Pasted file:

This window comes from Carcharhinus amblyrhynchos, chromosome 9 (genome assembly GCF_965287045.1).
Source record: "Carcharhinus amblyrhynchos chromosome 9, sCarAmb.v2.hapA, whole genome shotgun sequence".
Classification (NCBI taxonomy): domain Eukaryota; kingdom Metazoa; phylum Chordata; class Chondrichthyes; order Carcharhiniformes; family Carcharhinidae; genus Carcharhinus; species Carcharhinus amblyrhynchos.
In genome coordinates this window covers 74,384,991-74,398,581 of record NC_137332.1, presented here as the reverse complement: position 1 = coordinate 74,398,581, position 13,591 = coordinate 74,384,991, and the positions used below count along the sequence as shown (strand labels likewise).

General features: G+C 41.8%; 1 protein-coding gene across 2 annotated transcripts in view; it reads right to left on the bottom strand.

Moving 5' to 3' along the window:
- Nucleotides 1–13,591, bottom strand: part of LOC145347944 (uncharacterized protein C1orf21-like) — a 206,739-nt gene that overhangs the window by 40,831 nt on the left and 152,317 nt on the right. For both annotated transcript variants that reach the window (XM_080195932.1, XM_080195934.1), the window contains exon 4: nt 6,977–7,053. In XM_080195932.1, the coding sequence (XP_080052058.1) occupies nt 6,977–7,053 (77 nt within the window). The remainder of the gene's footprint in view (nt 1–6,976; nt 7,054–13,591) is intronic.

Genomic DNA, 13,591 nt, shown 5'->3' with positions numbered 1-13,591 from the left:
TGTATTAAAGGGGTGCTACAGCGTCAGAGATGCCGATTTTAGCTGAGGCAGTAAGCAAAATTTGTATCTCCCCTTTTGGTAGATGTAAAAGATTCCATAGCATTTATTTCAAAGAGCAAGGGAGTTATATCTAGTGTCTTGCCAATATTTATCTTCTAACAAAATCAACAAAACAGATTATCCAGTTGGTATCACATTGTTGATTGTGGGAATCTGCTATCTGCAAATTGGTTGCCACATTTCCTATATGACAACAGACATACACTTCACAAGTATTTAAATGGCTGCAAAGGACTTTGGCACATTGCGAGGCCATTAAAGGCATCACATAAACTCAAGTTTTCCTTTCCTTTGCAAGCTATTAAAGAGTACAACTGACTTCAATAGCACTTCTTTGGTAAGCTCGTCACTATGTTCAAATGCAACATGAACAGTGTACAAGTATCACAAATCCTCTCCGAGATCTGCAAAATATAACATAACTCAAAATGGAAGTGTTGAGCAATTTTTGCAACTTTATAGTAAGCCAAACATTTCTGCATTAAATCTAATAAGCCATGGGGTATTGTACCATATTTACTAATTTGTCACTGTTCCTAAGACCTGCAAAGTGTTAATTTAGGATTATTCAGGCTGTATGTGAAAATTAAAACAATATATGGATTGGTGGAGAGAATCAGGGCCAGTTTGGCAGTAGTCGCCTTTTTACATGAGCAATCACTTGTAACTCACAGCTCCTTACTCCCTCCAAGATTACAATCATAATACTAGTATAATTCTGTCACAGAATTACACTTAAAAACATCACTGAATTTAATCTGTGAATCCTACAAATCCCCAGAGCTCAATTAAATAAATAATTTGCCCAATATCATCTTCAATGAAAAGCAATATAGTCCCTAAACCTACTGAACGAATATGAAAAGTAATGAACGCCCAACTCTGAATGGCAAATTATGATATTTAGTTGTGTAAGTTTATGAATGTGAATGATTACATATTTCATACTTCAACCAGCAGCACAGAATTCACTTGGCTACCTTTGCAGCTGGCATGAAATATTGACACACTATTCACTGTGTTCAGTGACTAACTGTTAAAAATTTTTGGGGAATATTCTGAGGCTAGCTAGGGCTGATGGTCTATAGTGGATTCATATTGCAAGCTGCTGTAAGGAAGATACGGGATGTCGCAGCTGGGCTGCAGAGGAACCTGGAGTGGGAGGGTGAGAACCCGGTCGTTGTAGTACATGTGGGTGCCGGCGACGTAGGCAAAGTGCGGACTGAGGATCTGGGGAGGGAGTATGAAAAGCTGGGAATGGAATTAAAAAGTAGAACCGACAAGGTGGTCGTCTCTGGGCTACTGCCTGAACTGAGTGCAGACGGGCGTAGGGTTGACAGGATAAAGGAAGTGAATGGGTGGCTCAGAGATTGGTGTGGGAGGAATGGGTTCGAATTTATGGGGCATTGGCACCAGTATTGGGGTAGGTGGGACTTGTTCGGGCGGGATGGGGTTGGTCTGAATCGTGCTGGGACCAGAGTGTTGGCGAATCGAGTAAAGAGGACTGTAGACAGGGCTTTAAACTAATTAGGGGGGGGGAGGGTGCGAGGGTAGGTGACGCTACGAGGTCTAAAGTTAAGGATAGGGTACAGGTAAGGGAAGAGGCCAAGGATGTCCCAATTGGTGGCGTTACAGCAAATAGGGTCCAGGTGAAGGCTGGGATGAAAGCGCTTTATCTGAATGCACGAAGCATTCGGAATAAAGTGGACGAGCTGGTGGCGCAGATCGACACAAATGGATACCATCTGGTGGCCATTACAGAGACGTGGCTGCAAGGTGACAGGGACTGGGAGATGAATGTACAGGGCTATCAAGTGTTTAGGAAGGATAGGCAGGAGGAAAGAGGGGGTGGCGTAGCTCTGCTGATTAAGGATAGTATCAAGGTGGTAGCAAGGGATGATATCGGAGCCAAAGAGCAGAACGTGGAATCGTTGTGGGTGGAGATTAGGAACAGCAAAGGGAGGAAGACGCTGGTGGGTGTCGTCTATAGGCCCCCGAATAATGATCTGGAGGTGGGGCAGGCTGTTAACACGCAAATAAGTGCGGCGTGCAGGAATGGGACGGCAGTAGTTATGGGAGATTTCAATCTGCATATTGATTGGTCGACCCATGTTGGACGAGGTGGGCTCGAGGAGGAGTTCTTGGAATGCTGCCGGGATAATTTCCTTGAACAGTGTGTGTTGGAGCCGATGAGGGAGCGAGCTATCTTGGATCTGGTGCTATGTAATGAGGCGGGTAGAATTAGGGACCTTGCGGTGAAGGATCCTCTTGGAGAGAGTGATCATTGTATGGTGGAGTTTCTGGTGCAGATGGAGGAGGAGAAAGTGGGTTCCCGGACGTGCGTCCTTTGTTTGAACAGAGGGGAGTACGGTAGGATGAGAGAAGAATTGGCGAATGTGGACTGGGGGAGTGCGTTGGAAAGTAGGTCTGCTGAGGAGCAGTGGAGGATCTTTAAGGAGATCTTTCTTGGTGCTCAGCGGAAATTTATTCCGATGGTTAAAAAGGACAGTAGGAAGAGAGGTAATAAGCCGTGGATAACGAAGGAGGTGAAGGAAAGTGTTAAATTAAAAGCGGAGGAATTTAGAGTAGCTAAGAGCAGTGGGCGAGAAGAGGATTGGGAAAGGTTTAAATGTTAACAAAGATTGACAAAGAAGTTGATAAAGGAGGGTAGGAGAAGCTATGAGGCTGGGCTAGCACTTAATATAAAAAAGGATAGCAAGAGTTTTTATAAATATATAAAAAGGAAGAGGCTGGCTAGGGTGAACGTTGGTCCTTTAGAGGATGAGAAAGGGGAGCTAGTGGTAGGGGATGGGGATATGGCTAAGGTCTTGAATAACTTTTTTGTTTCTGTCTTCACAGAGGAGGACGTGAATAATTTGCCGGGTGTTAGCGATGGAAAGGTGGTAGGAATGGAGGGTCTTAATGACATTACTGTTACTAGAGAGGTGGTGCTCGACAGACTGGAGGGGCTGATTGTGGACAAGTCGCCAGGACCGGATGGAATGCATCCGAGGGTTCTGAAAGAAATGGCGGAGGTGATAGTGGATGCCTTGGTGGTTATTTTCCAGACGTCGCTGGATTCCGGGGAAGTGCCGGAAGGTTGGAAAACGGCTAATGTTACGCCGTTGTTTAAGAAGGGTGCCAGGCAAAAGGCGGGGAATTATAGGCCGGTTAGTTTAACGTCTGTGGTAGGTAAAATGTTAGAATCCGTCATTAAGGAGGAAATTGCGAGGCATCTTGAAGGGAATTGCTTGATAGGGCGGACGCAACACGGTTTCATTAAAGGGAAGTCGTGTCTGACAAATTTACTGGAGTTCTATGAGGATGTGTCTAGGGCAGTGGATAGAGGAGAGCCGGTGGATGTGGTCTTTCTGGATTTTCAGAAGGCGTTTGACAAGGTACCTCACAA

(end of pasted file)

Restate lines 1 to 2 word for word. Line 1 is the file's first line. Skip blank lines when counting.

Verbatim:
This window comes from Carcharhinus amblyrhynchos, chromosome 9 (genome assembly GCF_965287045.1).
Source record: "Carcharhinus amblyrhynchos chromosome 9, sCarAmb.v2.hapA, whole genome shotgun sequence".